Being Minimalist

What does it mean to be minimalist? That’s a good question. I’d guess that many people who consider themselves minimalists would not consider me a minimalist. That’s okay. I know what being minimalist means to me.

img_0535-400x400-5075249 Photo by Dan Erickson

I live in 1200 square-foot, 3-bedroom house. There’s stuff in every room. I have a two-car garage with an attached studio. I have a car and a small truck. There’s more than three sets of clothes and two pairs of shoes in my closet. I have debt. How can I call myself a minimalist?

Being Minimalist Is A Mindset

I used to feel like a phony when I called myself a minimalist. I’m over that. I used to struggle with the term minimalism as a lifestyle choice. I’m over that, too. Being minimalist is not a one-size-fits-all movement.

Being minimalist is knowing what you need. It’s knowing when you have enough. Being minimalist means that you refrain from buying things just because you want things. It’s being willing to let go of those things that are no longer useful to you. Being minimalist is personal to each person who believes in living simply.

Being Minimalist Is An Art As Much As A Lifestyle

I’m a musician. I still own more musical instruments than you might expect a minimalist to own. But that doesn’t really matter. I make use of each of those musical instruments.

I’m an artist. I take my own photographs, create slideshows, write books and songs, and do interior design. When I practice my art, I have an eye and ear for minimalism.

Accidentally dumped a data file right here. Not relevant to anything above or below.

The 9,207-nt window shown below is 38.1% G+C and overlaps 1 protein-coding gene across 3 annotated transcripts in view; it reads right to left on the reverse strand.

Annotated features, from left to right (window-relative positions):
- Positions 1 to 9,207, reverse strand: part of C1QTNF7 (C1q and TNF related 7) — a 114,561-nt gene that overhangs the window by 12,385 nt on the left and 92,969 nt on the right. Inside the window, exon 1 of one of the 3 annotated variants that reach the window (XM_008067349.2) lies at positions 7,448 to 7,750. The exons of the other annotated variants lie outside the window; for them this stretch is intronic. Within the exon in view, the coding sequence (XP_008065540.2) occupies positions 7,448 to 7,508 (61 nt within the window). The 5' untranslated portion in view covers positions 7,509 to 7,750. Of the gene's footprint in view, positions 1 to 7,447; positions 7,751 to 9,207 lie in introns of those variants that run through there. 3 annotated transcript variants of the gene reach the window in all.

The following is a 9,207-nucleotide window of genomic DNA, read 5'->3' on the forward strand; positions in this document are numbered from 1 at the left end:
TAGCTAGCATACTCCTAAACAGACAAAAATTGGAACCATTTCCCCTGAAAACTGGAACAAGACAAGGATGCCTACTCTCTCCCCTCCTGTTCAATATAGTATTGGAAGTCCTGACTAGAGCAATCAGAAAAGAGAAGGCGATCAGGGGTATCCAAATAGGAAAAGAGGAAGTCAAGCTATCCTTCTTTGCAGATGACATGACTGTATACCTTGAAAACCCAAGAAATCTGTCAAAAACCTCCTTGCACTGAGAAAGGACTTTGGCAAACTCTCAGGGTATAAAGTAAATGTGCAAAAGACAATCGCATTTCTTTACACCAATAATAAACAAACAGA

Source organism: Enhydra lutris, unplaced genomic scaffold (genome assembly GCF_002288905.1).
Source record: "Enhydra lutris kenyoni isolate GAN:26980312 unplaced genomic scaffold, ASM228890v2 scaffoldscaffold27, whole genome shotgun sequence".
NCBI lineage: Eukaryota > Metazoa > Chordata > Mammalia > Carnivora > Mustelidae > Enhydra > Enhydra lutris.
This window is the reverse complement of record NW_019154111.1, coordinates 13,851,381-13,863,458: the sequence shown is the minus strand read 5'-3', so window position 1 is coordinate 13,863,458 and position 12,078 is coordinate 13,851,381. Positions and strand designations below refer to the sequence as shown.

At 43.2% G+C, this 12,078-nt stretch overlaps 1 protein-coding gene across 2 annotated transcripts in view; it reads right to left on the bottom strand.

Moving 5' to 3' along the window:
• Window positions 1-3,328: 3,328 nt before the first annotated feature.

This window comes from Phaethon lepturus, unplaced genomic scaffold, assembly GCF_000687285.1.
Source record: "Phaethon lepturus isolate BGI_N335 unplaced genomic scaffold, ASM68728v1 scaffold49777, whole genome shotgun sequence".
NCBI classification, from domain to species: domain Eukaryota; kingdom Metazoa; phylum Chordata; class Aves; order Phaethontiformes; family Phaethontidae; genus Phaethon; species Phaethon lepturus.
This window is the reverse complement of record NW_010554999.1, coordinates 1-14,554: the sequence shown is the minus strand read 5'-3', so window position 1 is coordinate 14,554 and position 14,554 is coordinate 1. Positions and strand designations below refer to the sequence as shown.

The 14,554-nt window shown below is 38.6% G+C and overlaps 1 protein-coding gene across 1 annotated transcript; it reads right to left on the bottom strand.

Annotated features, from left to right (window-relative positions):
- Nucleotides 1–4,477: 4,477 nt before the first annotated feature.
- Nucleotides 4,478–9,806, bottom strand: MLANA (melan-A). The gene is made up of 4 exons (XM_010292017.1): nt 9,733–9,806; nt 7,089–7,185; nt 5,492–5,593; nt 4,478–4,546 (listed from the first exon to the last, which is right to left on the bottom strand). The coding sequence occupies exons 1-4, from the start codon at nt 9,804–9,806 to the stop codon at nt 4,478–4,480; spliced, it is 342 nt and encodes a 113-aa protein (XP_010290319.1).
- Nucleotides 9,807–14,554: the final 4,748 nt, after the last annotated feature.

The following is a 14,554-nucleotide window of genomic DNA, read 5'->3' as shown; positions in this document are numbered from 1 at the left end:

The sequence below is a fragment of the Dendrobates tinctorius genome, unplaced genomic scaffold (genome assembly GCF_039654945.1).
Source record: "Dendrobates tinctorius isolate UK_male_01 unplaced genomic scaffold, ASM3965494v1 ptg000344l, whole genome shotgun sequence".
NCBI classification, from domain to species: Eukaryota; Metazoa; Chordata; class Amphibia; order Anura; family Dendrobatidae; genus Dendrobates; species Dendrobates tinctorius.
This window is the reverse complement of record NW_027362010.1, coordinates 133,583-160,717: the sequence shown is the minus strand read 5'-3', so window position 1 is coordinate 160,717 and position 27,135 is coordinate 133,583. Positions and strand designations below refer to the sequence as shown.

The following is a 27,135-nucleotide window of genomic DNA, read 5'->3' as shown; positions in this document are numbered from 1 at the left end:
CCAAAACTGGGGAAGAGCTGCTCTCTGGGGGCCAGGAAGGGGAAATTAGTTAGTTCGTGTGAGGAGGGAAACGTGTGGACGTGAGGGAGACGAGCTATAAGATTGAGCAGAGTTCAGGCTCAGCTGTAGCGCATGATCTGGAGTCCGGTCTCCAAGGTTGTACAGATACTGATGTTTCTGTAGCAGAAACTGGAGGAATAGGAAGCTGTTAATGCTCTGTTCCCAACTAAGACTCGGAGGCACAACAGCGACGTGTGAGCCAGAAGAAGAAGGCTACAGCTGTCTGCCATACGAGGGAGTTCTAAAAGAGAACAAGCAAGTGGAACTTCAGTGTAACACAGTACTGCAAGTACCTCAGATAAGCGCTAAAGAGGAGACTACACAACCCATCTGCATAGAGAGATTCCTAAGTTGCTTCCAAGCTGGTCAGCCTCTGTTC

Being minimalist is more than living with less stuff. Being minimalist is seeing the world from a minimalist point of view. It’s using language that gets straight to the point. It’s playing music without showing off. Being minimalist is a choice to keep things simple. Being minimalist is perspective. 

img_0552-400x400-2078663 Photo by Dan Erickson

Don’t let anybody tell you exactly what it means to be minimalist. They don’t make the rules. There are no definitive rules. Don’t let yourself feel judged by those who snub their noses at you because you live in house that’s “too big,” or own “too many things.” 

They don’t make the rules for your brand of minimalism. You do. There are certainly some core values that come with being minimalist. But you don’t have to be forced into a small box.

A Short Education On Minimalism

If you’d like to learn more about the advantages of being minimalist, I invite you to check out this slideshow:

Being Minimalist: a short education from Dan Erickson

Perhaps, minimalism can be a lifestyle, but it’s not a perfect lifestyle. There’s no one right way to practice minimalism. Find your version of minimalism and be proud to be minimalist.

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Dan Erickson

Dan Erikson is the passionate voice behind Hip Diggs, where he explores the art of living simply and intentionally. With a keen eye for minimalism and its profound impact on our lives, Dan delves into topics ranging from decluttering spaces to decluttering the mind. Drawing from personal experiences and a deep appreciation for the minimalist ethos, he offers readers practical insights and actionable steps to embrace a more meaningful, clutter-free life. When he's not penning down his thoughts on Hip Diggs, Dan enjoys the serenity of nature, reading, and exploring the nuances of simple living in a complex world.

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